Entertainment: What Michael Jackson Really Means to America

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dennis peacockeby Dennis Peacocke

July 2009

Michael Jackson recently passed away (most likely from issues related to the misuse of drugs) and the Unites States news media has responded to a national feeding frenzy of public concern and mourning. It is as if a person of great historical dimensions has left the nation alone and greatly diminished. While many have elevated him to a royal presence (he was the King of Pop after all), let’s look at the reality of what he did and how that balances with the cultures response.

Michael was truly a gifted entertainer and unique in many ways. He was musically amazing, artistically innovative, and one-of-a-kind as a dancer-choreographer. The whole world recognizes that. He also broke ground racially by crossing barriers within television and pop music, uniting listeners with his unique sound and style. However, he, like Elvis and countless other pop-icons, was a deeply troubled person who was ravaged by fame and consumed with self.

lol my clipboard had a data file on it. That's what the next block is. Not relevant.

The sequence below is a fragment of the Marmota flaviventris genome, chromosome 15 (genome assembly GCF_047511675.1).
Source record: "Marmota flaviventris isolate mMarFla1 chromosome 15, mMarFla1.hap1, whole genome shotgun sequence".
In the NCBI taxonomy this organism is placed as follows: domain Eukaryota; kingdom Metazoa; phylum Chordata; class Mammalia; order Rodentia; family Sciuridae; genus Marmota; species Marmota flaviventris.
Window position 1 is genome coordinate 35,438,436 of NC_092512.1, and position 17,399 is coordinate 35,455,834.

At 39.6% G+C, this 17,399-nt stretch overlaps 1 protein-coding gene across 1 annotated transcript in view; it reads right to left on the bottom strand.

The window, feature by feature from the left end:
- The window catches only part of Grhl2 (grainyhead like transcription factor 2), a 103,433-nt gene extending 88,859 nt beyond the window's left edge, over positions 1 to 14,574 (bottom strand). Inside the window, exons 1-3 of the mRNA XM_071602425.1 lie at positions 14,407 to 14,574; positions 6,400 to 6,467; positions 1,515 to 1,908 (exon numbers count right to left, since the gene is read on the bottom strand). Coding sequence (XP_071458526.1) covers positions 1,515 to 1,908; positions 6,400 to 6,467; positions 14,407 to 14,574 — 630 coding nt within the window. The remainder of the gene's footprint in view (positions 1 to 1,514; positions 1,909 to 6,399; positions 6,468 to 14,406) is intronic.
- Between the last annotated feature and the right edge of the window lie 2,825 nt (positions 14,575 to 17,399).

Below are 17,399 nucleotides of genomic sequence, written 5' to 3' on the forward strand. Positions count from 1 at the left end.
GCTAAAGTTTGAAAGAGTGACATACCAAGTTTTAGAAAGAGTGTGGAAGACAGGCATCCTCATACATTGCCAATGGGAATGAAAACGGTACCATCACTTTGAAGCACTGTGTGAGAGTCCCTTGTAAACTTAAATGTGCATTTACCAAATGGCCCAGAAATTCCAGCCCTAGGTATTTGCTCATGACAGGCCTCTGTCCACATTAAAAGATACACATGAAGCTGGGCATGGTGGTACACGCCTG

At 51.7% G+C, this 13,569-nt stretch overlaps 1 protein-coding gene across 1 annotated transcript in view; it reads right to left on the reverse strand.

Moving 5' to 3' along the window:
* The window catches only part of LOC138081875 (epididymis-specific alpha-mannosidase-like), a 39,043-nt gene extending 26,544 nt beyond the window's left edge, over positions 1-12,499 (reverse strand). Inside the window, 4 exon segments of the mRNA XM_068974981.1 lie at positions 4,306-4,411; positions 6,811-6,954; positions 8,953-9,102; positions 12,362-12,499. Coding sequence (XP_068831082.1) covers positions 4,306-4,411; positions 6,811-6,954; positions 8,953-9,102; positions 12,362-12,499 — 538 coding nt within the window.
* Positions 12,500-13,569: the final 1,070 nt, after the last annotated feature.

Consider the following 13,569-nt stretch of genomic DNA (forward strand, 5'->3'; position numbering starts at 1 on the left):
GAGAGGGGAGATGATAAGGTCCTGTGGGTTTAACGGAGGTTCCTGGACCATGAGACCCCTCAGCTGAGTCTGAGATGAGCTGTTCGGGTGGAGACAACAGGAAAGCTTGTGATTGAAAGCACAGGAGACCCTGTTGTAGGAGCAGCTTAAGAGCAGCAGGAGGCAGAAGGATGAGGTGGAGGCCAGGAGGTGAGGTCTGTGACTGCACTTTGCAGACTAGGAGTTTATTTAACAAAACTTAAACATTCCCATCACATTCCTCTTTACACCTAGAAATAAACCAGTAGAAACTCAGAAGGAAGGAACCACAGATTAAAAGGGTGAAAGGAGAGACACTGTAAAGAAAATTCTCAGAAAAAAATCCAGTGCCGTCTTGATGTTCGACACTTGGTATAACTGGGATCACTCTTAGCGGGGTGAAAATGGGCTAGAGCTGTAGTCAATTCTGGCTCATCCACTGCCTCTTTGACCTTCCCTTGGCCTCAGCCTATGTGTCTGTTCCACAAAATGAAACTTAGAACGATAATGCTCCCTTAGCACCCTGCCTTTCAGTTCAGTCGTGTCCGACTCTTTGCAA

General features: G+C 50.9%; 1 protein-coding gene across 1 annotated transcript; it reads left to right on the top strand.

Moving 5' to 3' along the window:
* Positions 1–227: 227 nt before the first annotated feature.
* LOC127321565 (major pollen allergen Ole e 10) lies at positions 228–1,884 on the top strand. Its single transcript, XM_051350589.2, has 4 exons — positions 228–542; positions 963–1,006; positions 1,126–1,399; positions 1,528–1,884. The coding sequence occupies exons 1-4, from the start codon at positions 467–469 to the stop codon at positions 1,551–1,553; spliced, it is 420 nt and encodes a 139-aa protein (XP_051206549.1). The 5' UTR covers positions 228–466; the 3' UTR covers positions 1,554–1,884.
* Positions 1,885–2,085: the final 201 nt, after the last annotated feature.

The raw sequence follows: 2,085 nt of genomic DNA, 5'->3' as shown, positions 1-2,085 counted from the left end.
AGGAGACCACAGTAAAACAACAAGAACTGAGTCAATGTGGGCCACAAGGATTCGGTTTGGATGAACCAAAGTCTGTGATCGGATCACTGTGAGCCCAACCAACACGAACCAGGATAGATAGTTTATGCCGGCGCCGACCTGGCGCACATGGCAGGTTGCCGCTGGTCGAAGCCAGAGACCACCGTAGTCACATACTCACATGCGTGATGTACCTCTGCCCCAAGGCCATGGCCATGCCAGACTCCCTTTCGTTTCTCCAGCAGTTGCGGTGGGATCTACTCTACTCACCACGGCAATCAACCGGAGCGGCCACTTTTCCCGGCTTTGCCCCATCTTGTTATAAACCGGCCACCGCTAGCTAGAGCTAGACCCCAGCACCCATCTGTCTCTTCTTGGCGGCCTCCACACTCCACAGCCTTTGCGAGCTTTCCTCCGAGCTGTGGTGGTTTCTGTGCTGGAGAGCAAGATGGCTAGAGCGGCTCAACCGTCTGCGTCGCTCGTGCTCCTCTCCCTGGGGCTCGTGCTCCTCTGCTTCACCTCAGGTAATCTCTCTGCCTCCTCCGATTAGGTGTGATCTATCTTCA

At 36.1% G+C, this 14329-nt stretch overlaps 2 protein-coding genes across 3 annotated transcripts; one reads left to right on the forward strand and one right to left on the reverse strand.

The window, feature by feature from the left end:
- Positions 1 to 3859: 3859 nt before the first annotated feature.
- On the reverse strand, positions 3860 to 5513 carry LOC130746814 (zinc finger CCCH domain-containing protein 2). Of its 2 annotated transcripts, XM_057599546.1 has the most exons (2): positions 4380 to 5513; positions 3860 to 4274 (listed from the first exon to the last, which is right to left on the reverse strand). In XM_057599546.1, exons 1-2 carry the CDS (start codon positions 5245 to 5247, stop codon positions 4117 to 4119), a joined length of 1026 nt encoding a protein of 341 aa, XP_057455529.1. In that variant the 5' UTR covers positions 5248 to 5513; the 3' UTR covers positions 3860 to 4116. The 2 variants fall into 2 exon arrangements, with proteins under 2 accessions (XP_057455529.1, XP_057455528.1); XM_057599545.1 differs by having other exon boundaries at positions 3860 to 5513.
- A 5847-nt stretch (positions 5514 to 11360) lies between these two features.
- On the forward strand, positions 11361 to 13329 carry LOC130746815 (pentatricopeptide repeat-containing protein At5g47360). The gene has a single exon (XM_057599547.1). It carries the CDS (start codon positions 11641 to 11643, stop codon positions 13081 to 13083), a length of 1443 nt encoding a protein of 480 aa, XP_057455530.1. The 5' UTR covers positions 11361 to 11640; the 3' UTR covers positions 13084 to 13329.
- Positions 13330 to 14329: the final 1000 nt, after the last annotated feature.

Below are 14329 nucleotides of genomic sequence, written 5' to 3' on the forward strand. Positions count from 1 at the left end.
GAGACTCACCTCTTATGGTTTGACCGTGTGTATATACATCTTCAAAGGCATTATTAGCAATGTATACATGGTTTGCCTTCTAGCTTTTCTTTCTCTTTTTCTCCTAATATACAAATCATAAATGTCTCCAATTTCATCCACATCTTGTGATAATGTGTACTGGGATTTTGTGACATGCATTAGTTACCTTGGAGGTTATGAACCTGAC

Even with his contributions to the arts – entertaining millions, amusing and diverting their attention from the realities of life – he left no real legacy that changed or elevated humanity. His moon-walking was amazing, but his earth-talking was bereft of unique human insight worthy of historical note. It is clear he was loved by his family (as tearfully expressed by his daughter at his memorial), and adored by many others. Great, but isn’t everybody loved by somebody?

What does Jesus, Buddha, or Mohammed say about Michael’s life? Did he alleviate poverty or, by some great sacrifice of self, time, or money, model for us how to deepen or better our lives? Hardly. Of course, neither did Elvis, James Brown, or… pick your own famous “star.” These artists were certainly not remembered for their charity work or altering of human behavior, but rather their entertainment value.

So what does Michael’s death tell us? It tells us that we are a society desperate for meaning and our cultural perspectives are bankrupt. Like ancient Rome, we’re a civilization in great decline. Sadly, we’d rather be entertained than challenged to change, “rocked” rather than redeemed, and aroused rather than re-directed; and that is ..…the bottom line.

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